After record years in 2021 and 2022, venture capital has pulled back dramatically in 2023. During the first three quarters of this year, VC firms only raised about $43B, according to PitchBook.
Venture capital fundraising peaked in 2022 at about $163B, up from $154B in 2021. Even in the depths of the pandemic, in 2020, VC firms were able to generate more than $93B.
The VC tally for 2023 is not expected to top $57B. However, despite this limited fundraising activity, one red-hot sector is driving the growth of VC funds this year: generative AI.
Nowhere is this more evident than in what rapidly has become the world’s leading generative AI hub, the Bay Area in general and San Francisco in particular. During the past week, two Bay Area VC firms have reported generating a total of nearly $4.4B for funds targeting AI startups.
Menlo Ventures, a San Francisco-based VC firm, has raised $1.35B for funds targeting AI; down the Peninsula in Menlo Park, Khosla Ventures is approaching a $3B tally across three funds that focus on AI startups, according to a report in BayAreaInno.
Menlo Ventures is dividing its war chest across two funds, an early-stage fund called Menlo XVI and an early-growth fund it is calling Menlo Inflection III, with both funds focused on AI startups, according to a report in Bloomberg News.
Menlo Ventures previously has backed fintech startups Chime and Harness, as well as consumer apps including Uber and Roku. The VC firm also was an early backer of Anthropic, a primary competitor of ChatGPT pioneer OpenAI.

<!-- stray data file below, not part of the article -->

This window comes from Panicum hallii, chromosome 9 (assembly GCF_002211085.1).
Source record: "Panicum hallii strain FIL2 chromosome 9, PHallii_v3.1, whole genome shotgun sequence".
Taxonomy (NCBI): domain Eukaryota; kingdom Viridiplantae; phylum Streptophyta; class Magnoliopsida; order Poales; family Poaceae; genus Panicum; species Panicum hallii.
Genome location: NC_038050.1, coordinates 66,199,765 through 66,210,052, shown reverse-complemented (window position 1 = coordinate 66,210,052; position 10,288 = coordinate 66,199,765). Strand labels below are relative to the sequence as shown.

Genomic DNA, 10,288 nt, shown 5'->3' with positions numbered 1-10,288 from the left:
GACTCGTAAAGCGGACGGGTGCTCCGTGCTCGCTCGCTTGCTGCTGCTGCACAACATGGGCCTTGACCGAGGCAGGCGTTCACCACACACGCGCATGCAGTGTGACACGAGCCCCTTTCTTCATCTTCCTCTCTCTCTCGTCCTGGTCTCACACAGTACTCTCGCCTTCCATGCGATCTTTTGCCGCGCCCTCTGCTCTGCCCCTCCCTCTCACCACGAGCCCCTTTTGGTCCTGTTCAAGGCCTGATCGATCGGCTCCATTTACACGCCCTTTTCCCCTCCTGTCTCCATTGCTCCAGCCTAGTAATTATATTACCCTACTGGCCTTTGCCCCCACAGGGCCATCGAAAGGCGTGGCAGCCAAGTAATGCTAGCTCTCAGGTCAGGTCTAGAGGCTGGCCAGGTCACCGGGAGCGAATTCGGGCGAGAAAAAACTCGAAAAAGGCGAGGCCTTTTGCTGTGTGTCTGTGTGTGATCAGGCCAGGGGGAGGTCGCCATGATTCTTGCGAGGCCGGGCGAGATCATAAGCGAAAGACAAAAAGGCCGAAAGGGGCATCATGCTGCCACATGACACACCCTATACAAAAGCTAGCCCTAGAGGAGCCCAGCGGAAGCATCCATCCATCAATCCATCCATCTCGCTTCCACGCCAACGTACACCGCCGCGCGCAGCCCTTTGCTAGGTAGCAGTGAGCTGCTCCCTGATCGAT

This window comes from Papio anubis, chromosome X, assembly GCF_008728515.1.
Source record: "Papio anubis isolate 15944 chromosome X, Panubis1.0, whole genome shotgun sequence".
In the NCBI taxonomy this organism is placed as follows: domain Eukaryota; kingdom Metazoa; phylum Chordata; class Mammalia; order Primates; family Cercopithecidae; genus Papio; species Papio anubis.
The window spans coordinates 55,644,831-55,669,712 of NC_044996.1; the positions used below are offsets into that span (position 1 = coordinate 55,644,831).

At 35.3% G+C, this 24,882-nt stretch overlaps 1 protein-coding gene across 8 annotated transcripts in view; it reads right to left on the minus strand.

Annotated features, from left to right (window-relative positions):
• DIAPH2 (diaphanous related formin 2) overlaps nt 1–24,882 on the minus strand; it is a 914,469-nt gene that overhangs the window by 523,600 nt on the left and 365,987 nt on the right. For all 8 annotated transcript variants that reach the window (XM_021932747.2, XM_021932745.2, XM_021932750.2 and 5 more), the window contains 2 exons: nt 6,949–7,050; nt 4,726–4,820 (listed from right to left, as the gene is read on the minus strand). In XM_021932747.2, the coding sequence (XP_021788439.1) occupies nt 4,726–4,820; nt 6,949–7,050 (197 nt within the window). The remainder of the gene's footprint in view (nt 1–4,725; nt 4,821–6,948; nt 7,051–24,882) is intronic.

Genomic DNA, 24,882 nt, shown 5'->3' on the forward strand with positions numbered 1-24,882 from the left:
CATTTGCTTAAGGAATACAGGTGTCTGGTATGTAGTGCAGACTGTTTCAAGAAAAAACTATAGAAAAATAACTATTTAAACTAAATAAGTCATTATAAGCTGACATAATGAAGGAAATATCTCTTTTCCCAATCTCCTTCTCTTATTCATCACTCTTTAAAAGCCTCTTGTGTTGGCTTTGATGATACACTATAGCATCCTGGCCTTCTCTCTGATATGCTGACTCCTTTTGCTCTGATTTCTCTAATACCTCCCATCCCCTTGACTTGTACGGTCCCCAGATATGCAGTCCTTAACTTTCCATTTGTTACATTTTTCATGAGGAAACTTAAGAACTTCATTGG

The generative AI boom in San Francisco is creating a surge in new hires that office landlords hope will be the beginning of the end of the malaise in the city’s office sector, which has seen vacancy rates hit 34% this year.
Late last month, OpenAI agreed to the largest office lease deal in San Francisco since 2018. The chatbot maker will be moving into 486K SF in two of the four buildings that make up Uber’s Mission Bay headquarters campus.
OpenAI will occupy buildings at 1455 Third Street and 1515 Third Street. The two glass-sheathed buildings are connected by skyway pedestrian bridges on the third floor.
An Uber spokesperson told the San Francisco Chronicle that the ride-sharing giant will continue to operate the other two buildings at the headquarters complex, 1655 Third Street and 1725 Third Street.
“The remaining buildings contain more than enough capacity for current Uber employees in San Francisco, with sufficient room to grow. We also plan to expand our Sunnyvale campus,” the Uber spokesperson told the newspaper.